Category Archives: south african elections 2009
How is it possible that a party that started with such fanfare and had such imagination can appear to be self-destructing before our very eyes? I am talking about the Congress of the People (COPE), of course.
Many will remember the excitement it created in promising the birth of an opposition that we could respect. There are millions in South Africa who will never vote for the Democratic Alliance (DA) in their lifetime because we remember too much, are too suspicious of the people in charge of that party and have no respect for many of the DA’s policies. It brought suprise, intrigue and really articulated some of the frustrations felt by previously loyal ANC voters.
Although people have much historic respect for the Independent Democrats (ID) leader, Patricia de Lille, we can’t quite figure out who the other people in that party are. So, it seems we’re not likely to have ID as a real, large opposition either.
Of course, if the Pan Africanists in the various parties that now exist were a little more organised, or AZAPO more visibly convincing, there might be hope there too.
But there has been no such hope. This is why COPE offered an interesting turn in recent SA politics. It was not just the fact that many of the founders came from the same liberation struggle background, it was also that this party offered something new to South African politics.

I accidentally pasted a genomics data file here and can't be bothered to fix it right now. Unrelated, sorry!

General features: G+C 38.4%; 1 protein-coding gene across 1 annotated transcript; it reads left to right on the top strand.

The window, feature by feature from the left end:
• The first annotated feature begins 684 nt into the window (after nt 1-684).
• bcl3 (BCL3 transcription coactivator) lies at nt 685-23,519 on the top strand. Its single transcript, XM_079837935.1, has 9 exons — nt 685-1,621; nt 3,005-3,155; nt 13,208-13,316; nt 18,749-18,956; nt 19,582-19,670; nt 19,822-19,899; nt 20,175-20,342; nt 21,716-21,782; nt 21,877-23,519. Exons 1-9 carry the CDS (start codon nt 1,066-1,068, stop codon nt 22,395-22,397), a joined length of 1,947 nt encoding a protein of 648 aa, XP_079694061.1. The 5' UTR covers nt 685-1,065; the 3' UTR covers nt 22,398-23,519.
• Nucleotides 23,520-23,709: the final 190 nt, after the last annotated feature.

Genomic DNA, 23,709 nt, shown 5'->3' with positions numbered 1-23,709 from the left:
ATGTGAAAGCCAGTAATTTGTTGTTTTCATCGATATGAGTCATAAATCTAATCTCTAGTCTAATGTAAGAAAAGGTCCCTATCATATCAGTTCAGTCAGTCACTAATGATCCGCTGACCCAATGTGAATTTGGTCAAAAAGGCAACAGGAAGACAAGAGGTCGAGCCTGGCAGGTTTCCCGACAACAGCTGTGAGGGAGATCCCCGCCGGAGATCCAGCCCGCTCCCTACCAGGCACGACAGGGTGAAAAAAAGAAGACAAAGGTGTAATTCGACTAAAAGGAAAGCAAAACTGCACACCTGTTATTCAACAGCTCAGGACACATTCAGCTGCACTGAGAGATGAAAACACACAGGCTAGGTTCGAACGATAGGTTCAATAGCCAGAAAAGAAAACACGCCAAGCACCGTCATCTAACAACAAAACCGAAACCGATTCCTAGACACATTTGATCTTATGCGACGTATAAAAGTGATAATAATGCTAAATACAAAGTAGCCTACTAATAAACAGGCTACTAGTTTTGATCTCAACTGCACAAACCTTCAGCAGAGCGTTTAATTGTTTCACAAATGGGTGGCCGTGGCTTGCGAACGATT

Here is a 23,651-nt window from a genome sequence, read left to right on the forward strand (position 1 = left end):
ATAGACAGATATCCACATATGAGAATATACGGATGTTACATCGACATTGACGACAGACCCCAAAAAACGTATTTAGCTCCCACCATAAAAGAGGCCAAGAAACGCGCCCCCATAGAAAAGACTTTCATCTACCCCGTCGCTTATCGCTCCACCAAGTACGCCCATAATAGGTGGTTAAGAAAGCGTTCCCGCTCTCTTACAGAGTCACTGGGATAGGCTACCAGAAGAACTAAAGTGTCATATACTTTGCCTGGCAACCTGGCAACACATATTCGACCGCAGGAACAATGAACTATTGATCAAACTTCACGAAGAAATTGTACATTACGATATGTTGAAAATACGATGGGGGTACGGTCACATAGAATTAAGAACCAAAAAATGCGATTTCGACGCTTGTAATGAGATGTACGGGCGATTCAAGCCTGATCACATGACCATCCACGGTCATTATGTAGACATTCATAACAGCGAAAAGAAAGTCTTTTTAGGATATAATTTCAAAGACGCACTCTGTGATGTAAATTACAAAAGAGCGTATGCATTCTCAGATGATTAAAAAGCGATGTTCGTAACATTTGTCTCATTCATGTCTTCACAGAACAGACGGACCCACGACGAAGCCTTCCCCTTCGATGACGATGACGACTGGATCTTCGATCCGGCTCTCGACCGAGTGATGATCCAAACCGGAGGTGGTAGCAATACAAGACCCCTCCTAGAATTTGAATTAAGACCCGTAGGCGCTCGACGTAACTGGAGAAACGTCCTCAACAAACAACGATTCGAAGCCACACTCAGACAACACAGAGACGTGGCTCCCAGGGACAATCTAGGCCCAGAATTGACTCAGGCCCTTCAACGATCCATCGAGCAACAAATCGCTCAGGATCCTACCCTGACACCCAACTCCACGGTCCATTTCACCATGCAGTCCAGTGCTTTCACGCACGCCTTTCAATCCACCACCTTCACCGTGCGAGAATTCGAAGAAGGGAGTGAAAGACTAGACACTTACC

Even if your loyalty to the ANC was unshaken, you could not really dismiss COPE as insignificant. The ANC electoral campaign clearly took COPE seriously in the run up to the 2009 elections. The amount of energy and attention that the ANC paid to COPE showed, even if just metaphorically, that this was a formation that mattered. Think about how little attention the ANC pays to other small parties – even when these are more established. Now compare this to how much ink was dedicated to the ‘divorce papers’ by Lekota, the speculation on Shilowa, the violent utterings by various ANC leaders as they spoke about their previous comrades who has crossed over, the controversies about who else was organising/raising money for COPE, how hard the ANC fought to prevent COPE from having a name of any sort with leftist associations, etc.
But COPE seems hell bent on showing South Africans that the grand promise was all just an act. How else do you account for the repeated bizzare incidents in the public – from the delayed election presence (which they eventually fixed and spectacularly so), to the endless media mess on whether there should be a Congress or not? Bitter in-fighting does not inspire confidence.
Many people voted for COPE, and as with any other political party, the vast majority of these people are not card carrying members – and will never be. If COPE does not stop irritating and embarassing the people who voted for it in such numbers, they can pack up and go home. The best thing they can do now is to surprise their audiences, and pleasantly so, by staying clear of things that will lose them further confidence. They need to remain an alternative for future elections. This will not be the case if we see more priests (bishops)/uniformed men as compromise candidates, more machismo between the two top leaders, there is more talk of a split, or other boring events typical of mundane politricking.